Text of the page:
The continuous shooting speed of this camera isn't wonderful, but honestly, it's not bad when you consider that you can fire off quite a few pics (even with the images set at Fine Jpeg + RAW) before it gets stumped. You can also reduce the quality of the Jpegs to 5MP to grab some more fps, and even down to 2MP to grab even more fps, but I certainly wouldn't go that low.

Autofocus is generally good, though I did encounter some questionable choices when in macro mode that did annoy me a bit. However, you can choose between 11 different focus points to get the pic you want, or hold the shutter button down halfway and recompose. In general though, I found the autofocus to be reasonably fast and accurate thus far.
One other caveat is that for some reason the Auto WB seems to have trouble with incandescent lighting, creating overly warm tones and forcing you to manual select the incandescent setting for accurate colors. This is not a huge deal, but it's a bit of an annoyance.

The LCD screen is gorgeous, and while I wish the camera came with an EVF, Olympus has given us the ability to add the VF-2 viewfinder, which is both a great and, unfortunately, incredibly expensive option. I will be ordering the viewfinder, though I don't relish spending half the price of the camera on a tiny little accessory.

I look forward to many glorious outings with the XZ-1, and can honestly say that I highly recommend it to anyone looking to move up from a simple point and shoot, but not yet ready to go full on with a dslr and a bunch of lenses.

(UPDATE 1) Received my VF2 viewfinder today, and was able to try it out for a few hours before work. WOW. Talk about a quality product. I was concerned about the cost (and really I still am), but you definitely get a great little add-on. The picture is ultra clear and makes all other EVFs tremble before it. Obviously using it in daylight is great, but for me, coming from a dslr background, just having it was a no-brainer. And if I decide at some point to upgrade to the EPL2, I don't have to buy it again. So that made it worth it to me. Still loving the camera (even more with the viewfinder)!

(UPDATE 2) Man, I LOVE this camera. The VF2 viewfinder has increased my enjoyment of it by quite a lot, and I honestly didn't think that was possible. I could sit and nit-pick the image quality compared to dslr cameras, but it's just not worth it. Upping the sharpness and contrast applied to the jpegs makes them usable straight out of the camera, as long as you keep the ISO reasonable (800 or lower). Flipping the 'gradation' feature to auto can garner you better dynamic range in shadows as well as better detail, though you will experience more shadow noise, so use it wisely.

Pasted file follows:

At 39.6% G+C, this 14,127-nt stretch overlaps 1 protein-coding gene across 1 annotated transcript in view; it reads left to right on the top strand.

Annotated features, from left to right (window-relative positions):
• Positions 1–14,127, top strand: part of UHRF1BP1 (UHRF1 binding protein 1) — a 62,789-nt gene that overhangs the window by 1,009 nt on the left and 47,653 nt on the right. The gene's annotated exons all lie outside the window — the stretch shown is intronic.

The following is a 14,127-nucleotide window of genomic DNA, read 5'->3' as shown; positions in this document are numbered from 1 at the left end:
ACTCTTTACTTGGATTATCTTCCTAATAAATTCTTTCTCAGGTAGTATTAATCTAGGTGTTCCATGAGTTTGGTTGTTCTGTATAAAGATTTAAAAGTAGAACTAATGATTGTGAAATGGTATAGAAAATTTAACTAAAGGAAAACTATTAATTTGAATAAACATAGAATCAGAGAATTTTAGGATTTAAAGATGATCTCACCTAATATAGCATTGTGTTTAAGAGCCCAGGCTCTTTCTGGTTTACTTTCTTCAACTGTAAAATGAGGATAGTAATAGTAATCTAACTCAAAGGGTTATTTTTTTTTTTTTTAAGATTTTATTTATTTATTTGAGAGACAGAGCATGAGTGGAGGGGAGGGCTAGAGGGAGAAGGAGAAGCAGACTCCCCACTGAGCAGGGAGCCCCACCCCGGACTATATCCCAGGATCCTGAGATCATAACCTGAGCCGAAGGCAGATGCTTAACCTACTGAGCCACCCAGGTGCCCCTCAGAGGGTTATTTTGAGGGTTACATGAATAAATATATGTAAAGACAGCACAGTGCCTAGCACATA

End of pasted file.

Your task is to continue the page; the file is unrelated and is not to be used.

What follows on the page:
I certainly didn't buy this camera for the art filters, just thought they'd be a fun little addition... but they really do help me with my creative picture taking, and get me thinking about things from a different perspective. Highlights are the Grainy B&W (allows for some interesting videos as well), Diorama!(I've come to LOVE this one), and of course the popular Dramatic Tone. Soft Focus is useful as well for portraiture or weddings. The super fast lens allows me to shoot at ISO100-200 most of the time, occasionally venturing to 400 and, much more rarely, to 800. Also, make yourself take pics using the Monochrome setting. Turn up the sharpness to +1 and the contrast to +2, and behold the beautiful B&W photos this camera spits out. Pretty awesome.
Also great is the Macro and Super Macro. I'm not the biggest fan of the tracking AF though, a sports camera this is not, though the continuous shot is pretty decent in the right situations. Good for kids and such, but really fast movers like dogs can sometimes be problematic. Pretty much forget birds, but the range of this lens doesn't really allow for that anyway.

The bundled software is actually not bad either. I'm used to using PSE, so I use that for most everything, but I do a simple distortion correction in the Viewer 2 software first, which works quite well (the lens has some decent barrel at wide, and a little pincushion at tele, nothing really problematic).
All in all I can't say enough about this camera. If you're on the fence, just buy it. You can return it if you don't like it, but why would you do that? Kudos, Olympus!
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Comments

Tracked by 5 customers

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Showing 1-10 of 49 posts in this discussion
Initial post: Apr 6, 2011 8:31:52 AM PDT
Last edited by the author on Apr 6, 2011 10:14:27 AM PDT